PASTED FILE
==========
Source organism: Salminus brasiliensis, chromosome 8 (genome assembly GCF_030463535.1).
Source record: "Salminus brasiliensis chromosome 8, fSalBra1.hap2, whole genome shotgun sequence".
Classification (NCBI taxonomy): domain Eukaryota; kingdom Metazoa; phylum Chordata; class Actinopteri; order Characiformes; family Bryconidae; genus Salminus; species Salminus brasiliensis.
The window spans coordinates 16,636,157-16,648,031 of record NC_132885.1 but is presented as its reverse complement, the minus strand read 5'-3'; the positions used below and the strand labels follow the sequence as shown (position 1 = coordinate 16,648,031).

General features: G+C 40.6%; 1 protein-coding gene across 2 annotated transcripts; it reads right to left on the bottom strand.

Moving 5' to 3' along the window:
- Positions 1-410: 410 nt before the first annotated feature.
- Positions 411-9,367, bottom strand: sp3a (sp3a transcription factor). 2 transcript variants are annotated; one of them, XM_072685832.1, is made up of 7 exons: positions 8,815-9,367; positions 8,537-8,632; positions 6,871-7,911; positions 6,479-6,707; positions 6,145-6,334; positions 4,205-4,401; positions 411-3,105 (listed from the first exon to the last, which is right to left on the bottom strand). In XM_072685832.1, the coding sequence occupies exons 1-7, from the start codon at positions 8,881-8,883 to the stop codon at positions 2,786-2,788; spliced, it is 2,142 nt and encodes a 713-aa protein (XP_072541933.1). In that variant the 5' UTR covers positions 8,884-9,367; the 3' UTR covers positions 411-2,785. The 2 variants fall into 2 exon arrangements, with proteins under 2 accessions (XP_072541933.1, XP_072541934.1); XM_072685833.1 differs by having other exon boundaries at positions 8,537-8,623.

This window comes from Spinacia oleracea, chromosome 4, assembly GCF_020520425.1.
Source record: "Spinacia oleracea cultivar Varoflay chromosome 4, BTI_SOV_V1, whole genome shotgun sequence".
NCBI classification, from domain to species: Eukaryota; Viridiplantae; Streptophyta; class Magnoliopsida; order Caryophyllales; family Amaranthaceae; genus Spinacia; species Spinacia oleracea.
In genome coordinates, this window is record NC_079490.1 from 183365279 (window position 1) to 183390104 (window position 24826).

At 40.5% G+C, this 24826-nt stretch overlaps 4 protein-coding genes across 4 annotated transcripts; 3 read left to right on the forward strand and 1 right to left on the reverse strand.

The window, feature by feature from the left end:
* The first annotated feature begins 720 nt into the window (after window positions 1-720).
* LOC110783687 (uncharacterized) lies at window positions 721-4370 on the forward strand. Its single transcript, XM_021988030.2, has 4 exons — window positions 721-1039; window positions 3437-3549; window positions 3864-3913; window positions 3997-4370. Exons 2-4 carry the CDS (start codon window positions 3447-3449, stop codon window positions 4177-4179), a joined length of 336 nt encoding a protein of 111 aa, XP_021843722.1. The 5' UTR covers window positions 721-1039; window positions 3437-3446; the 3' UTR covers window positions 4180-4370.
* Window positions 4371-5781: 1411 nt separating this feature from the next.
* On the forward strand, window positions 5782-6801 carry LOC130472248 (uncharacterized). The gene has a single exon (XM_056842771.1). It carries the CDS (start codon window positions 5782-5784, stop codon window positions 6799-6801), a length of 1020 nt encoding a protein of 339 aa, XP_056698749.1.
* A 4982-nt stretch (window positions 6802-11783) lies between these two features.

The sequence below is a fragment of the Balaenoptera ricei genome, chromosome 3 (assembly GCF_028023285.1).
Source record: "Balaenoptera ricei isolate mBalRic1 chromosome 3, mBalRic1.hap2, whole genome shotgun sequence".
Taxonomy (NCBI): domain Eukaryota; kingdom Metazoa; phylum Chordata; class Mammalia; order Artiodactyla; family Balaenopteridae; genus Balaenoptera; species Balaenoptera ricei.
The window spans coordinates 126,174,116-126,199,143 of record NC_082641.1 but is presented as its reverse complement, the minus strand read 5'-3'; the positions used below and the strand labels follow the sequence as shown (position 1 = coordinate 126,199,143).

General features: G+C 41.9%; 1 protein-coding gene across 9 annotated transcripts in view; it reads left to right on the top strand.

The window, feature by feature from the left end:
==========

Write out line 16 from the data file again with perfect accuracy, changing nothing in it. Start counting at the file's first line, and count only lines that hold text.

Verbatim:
* LOC110783687 (uncharacterized) lies at window positions 721-4370 on the forward strand. Its single transcript, XM_021988030.2, has 4 exons — window positions 721-1039; window positions 3437-3549; window positions 3864-3913; window positions 3997-4370. Exons 2-4 carry the CDS (start codon window positions 3447-3449, stop codon window positions 4177-4179), a joined length of 336 nt encoding a protein of 111 aa, XP_021843722.1. The 5' UTR covers window positions 721-1039; window positions 3437-3446; the 3' UTR covers window positions 4180-4370.